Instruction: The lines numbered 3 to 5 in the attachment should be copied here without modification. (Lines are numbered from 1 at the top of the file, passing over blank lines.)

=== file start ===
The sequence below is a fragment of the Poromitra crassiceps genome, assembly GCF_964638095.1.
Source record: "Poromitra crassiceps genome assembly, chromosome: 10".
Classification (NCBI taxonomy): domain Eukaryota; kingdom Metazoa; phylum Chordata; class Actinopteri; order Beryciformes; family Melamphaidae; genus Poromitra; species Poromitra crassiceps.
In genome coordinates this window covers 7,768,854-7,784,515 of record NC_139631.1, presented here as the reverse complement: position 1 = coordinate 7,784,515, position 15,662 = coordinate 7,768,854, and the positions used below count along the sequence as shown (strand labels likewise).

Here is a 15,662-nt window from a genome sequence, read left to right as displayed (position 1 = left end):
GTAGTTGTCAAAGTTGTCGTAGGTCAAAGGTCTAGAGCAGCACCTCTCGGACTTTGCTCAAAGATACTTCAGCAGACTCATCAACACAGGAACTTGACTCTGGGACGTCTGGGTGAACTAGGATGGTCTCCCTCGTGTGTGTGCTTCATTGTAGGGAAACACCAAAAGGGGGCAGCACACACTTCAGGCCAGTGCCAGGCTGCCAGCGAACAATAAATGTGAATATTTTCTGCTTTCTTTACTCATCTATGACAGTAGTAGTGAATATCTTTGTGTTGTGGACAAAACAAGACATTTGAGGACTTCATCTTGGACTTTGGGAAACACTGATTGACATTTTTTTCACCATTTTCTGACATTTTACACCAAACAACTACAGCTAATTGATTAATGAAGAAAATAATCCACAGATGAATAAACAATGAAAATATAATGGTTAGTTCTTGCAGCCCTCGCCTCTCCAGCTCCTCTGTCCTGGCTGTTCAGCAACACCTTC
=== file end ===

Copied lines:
Classification (NCBI taxonomy): domain Eukaryota; kingdom Metazoa; phylum Chordata; class Actinopteri; order Beryciformes; family Melamphaidae; genus Poromitra; species Poromitra crassiceps.
In genome coordinates this window covers 7,768,854-7,784,515 of record NC_139631.1, presented here as the reverse complement: position 1 = coordinate 7,784,515, position 15,662 = coordinate 7,768,854, and the positions used below count along the sequence as shown (strand labels likewise).

Here is a 15,662-nt window from a genome sequence, read left to right as displayed (position 1 = left end):